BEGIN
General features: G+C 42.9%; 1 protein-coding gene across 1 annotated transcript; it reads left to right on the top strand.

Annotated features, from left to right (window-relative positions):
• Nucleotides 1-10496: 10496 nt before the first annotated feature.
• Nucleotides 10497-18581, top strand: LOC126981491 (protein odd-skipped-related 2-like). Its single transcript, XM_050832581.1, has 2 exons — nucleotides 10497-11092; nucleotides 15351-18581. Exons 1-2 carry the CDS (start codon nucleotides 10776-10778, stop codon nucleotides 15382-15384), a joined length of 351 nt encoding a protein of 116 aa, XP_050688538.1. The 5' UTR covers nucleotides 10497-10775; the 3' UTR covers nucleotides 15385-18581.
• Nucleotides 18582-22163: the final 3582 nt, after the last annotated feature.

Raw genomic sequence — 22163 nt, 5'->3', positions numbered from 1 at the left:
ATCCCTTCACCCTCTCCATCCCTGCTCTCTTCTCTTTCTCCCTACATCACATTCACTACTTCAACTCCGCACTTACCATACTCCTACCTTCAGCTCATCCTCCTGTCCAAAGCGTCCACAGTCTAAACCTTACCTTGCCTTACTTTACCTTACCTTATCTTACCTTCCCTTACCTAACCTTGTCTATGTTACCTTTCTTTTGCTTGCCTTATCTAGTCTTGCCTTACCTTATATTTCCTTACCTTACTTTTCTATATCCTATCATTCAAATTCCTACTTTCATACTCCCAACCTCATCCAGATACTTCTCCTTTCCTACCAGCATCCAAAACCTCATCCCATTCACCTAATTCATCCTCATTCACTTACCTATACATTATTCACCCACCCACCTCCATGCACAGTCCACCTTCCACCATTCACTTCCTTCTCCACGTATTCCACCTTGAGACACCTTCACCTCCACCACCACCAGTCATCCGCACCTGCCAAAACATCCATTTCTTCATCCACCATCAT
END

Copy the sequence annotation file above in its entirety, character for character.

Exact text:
General features: G+C 42.9%; 1 protein-coding gene across 1 annotated transcript; it reads left to right on the top strand.

Annotated features, from left to right (window-relative positions):
• Nucleotides 1-10496: 10496 nt before the first annotated feature.
• Nucleotides 10497-18581, top strand: LOC126981491 (protein odd-skipped-related 2-like). Its single transcript, XM_050832581.1, has 2 exons — nucleotides 10497-11092; nucleotides 15351-18581. Exons 1-2 carry the CDS (start codon nucleotides 10776-10778, stop codon nucleotides 15382-15384), a joined length of 351 nt encoding a protein of 116 aa, XP_050688538.1. The 5' UTR covers nucleotides 10497-10775; the 3' UTR covers nucleotides 15385-18581.
• Nucleotides 18582-22163: the final 3582 nt, after the last annotated feature.

Raw genomic sequence — 22163 nt, 5'->3', positions numbered from 1 at the left:
ATCCCTTCACCCTCTCCATCCCTGCTCTCTTCTCTTTCTCCCTACATCACATTCACTACTTCAACTCCGCACTTACCATACTCCTACCTTCAGCTCATCCTCCTGTCCAAAGCGTCCACAGTCTAAACCTTACCTTGCCTTACTTTACCTTACCTTATCTTACCTTCCCTTACCTAACCTTGTCTATGTTACCTTTCTTTTGCTTGCCTTATCTAGTCTTGCCTTACCTTATATTTCCTTACCTTACTTTTCTATATCCTATCATTCAAATTCCTACTTTCATACTCCCAACCTCATCCAGATACTTCTCCTTTCCTACCAGCATCCAAAACCTCATCCCATTCACCTAATTCATCCTCATTCACTTACCTATACATTATTCACCCACCCACCTCCATGCACAGTCCACCTTCCACCATTCACTTCCTTCTCCACGTATTCCACCTTGAGACACCTTCACCTCCACCACCACCAGTCATCCGCACCTGCCAAAACATCCATTTCTTCATCCACCATCAT